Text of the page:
In addition to Al's points, some inks are acidic. This can affect a photographic print
    causing local colour changes.

    Also the inks of so-called permanent marker pens for instance are not lightfast and will
    fade overtime.

    As Todd peach pointed out, some high grade felt tip pens with archival grade inks are now
    available, and their use is acceptable. Any decent art supply or museum supply house
    should be able to show you which ones.

  25. Signing mats, IMO is tacky. The back of the print is best, though the front is OK - depending
    if you want your signature visible under a larger window mat and that you have a border area
    available. Use pencil for matte papers.

    A Sakura Pigma Micron archival ink pen works well for glossy/RC papers. A "005" pen is very
    fine and good for the front. A "02" is a little bolder and works fine for the back. The Pigma
    pens are about $3.00 in art supply stores.
  26. And don't use Sharpie pens - their inks are solvent-based. The Sakura Pigma Micron pens are pigment-based. Here's a link to the Sakura pens.
  27. Brad, thanks for the information on Sakura pens. I'll see if my local art supply carries them.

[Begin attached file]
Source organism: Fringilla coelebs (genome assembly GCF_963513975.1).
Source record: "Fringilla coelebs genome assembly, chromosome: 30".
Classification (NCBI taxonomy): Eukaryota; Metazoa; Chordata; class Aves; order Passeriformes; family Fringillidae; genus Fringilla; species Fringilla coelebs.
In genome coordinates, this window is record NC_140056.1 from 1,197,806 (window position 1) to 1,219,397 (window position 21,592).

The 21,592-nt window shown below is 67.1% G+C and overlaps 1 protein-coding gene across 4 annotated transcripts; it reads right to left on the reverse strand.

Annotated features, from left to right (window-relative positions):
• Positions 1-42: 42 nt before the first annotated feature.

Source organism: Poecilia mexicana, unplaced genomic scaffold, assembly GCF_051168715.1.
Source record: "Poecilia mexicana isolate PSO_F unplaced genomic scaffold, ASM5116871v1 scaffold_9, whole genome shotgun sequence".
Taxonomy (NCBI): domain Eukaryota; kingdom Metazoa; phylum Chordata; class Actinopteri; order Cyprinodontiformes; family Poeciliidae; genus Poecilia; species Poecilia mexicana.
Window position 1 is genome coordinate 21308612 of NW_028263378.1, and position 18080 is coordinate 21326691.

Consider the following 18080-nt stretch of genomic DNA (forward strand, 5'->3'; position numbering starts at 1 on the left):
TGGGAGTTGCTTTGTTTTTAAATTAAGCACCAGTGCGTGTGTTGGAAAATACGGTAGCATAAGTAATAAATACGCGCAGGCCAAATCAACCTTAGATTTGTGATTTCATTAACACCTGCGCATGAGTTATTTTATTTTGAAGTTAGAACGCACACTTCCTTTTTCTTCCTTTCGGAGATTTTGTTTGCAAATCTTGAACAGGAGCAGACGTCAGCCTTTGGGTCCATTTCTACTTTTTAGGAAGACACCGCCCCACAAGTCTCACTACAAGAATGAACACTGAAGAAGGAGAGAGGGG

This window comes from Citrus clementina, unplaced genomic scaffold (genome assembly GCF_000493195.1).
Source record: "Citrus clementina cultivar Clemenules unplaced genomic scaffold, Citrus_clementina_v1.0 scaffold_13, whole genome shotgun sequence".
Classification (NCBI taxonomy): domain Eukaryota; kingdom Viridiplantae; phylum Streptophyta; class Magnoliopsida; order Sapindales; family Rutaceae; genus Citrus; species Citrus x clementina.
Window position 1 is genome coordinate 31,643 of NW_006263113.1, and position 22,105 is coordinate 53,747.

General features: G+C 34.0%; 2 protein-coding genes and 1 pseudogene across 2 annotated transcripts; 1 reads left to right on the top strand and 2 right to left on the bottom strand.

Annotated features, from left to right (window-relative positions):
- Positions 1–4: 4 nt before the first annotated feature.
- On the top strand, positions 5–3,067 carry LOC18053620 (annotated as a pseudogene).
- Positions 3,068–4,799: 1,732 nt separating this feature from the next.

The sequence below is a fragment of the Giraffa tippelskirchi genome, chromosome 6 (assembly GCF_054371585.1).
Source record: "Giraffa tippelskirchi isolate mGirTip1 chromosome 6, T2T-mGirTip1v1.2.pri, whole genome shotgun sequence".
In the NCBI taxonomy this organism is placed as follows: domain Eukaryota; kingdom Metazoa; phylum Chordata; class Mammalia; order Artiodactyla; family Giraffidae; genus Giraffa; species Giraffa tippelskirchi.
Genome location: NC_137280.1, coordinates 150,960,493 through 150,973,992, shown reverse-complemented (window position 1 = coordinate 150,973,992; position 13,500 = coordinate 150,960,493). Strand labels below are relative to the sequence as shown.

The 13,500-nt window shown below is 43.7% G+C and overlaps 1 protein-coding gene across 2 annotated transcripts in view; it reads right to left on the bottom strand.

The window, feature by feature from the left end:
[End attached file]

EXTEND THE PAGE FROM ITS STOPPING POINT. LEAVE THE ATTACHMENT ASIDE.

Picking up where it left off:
28. I use an embosser on the bottom border of the print.
  29. Craig:

    "Basically archival problems in RC stock stem from the base-white pigment, titanium-white (TiO2) as opposed to Baryta used in FB. TiO2 has greater covering power and is considered chemically inert. But they forgot one important factor ...TiO2 is somewhat light sensitive. There are even a couple of obscure photographic processes based on this property."

    Would you mind linking some info about this? 'Obscure photographic processes' I mean. Thanks!
  30. Flavio,

    Good question... now you are stretching my recollection. As I recall they weren't so much
    practical but more technical and experimental. Somewhere in my bookcase there is a

    Iメll see if I can dig it out for you and Iメll get back to you.

  31. Jaromir Kosar, "Light sensitive systems: Chemistry and Application of Nonsilver Halide
    Photographic Processes", john Wiley & Sons, New York, (1965)

    Walls and Attridge, Basic Photo Science: how photography works, focal press (1977)
  32. Thanks Craig!